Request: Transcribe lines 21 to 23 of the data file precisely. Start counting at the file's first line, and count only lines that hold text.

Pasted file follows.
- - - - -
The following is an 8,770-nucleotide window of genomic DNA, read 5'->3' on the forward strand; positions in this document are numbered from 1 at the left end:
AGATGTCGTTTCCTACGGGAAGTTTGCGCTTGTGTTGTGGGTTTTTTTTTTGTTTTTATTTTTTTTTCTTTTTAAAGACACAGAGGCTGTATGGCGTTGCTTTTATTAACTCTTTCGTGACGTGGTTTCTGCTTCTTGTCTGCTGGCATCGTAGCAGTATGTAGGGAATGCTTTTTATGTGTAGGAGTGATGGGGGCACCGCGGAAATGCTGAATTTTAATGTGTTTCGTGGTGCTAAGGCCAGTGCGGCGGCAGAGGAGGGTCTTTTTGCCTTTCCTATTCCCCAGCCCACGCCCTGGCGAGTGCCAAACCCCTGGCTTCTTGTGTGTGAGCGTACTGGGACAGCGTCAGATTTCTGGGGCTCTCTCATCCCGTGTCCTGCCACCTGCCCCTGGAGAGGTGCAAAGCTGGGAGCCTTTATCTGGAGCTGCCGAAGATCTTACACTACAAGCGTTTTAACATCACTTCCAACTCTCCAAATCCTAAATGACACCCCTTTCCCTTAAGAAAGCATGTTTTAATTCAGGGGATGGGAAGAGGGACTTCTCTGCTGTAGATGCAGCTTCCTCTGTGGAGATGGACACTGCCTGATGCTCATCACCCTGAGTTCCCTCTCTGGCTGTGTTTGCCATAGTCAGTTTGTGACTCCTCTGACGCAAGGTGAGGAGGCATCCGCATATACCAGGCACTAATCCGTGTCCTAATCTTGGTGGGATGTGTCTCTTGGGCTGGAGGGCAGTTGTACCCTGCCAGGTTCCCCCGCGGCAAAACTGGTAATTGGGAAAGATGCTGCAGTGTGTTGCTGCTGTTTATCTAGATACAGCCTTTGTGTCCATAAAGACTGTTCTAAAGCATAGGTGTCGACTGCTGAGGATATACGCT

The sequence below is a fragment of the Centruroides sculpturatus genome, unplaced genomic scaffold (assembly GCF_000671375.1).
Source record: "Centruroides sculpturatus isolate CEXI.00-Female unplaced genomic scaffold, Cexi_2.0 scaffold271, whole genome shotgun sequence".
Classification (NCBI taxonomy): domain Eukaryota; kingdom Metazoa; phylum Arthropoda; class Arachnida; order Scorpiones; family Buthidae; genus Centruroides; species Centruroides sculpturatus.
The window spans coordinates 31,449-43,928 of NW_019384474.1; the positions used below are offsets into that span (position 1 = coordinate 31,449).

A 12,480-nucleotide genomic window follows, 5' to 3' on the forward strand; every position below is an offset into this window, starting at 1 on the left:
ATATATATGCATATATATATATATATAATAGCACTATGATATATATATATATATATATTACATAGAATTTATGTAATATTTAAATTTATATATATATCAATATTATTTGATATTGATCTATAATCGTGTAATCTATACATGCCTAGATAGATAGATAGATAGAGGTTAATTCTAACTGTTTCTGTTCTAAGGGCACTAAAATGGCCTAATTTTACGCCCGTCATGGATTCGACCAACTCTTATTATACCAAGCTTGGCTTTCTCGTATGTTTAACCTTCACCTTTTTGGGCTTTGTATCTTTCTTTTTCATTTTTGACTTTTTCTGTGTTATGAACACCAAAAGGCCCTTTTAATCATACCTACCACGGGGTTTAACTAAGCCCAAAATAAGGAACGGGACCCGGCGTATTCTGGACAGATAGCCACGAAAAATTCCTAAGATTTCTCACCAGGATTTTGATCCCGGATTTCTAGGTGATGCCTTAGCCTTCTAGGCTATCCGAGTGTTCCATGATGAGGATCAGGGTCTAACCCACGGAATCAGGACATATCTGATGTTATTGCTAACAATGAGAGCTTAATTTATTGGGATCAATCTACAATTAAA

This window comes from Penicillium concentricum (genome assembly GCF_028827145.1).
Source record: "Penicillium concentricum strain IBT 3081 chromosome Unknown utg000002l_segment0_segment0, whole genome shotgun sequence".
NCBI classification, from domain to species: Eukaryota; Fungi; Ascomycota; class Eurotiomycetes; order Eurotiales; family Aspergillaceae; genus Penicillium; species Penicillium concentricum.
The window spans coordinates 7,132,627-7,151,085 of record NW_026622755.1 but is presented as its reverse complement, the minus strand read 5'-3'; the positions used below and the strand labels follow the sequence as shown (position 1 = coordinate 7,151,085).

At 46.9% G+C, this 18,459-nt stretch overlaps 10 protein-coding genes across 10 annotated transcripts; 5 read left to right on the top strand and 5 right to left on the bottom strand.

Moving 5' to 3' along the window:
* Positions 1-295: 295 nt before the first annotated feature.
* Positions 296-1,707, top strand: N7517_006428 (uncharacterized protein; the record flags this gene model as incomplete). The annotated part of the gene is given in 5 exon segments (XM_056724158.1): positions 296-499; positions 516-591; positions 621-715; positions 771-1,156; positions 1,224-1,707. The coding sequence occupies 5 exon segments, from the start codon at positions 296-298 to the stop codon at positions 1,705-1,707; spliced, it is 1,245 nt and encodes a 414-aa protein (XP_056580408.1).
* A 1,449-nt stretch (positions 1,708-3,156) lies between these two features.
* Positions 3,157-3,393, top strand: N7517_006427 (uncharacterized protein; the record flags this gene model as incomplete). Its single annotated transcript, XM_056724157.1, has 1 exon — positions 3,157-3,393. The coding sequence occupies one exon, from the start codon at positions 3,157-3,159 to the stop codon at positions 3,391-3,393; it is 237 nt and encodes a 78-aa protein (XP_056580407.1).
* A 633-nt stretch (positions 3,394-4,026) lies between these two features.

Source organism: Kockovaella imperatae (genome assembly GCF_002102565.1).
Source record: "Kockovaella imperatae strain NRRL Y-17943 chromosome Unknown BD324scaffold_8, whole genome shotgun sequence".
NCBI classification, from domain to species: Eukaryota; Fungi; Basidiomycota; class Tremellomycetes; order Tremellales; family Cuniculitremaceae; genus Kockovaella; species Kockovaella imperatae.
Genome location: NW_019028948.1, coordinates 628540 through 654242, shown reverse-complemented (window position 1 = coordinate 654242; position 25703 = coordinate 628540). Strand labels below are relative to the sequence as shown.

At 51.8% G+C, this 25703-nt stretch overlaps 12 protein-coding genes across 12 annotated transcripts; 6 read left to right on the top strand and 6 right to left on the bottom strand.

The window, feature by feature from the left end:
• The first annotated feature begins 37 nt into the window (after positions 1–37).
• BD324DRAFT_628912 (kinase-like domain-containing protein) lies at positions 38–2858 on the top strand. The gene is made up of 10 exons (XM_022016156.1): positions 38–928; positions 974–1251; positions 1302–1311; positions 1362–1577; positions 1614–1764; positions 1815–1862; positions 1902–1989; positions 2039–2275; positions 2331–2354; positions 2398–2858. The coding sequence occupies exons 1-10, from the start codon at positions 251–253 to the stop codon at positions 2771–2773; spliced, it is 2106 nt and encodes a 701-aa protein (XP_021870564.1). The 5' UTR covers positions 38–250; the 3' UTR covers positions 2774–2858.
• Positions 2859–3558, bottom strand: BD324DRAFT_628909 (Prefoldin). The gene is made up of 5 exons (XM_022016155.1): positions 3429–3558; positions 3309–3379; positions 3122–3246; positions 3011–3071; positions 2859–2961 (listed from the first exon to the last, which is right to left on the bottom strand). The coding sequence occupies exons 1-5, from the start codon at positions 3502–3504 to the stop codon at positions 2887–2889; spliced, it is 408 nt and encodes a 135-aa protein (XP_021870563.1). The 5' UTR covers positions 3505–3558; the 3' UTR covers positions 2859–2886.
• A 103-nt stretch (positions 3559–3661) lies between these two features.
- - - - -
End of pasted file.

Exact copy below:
Source record: "Kockovaella imperatae strain NRRL Y-17943 chromosome Unknown BD324scaffold_8, whole genome shotgun sequence".
NCBI classification, from domain to species: Eukaryota; Fungi; Basidiomycota; class Tremellomycetes; order Tremellales; family Cuniculitremaceae; genus Kockovaella; species Kockovaella imperatae.
Genome location: NW_019028948.1, coordinates 628540 through 654242, shown reverse-complemented (window position 1 = coordinate 654242; position 25703 = coordinate 628540). Strand labels below are relative to the sequence as shown.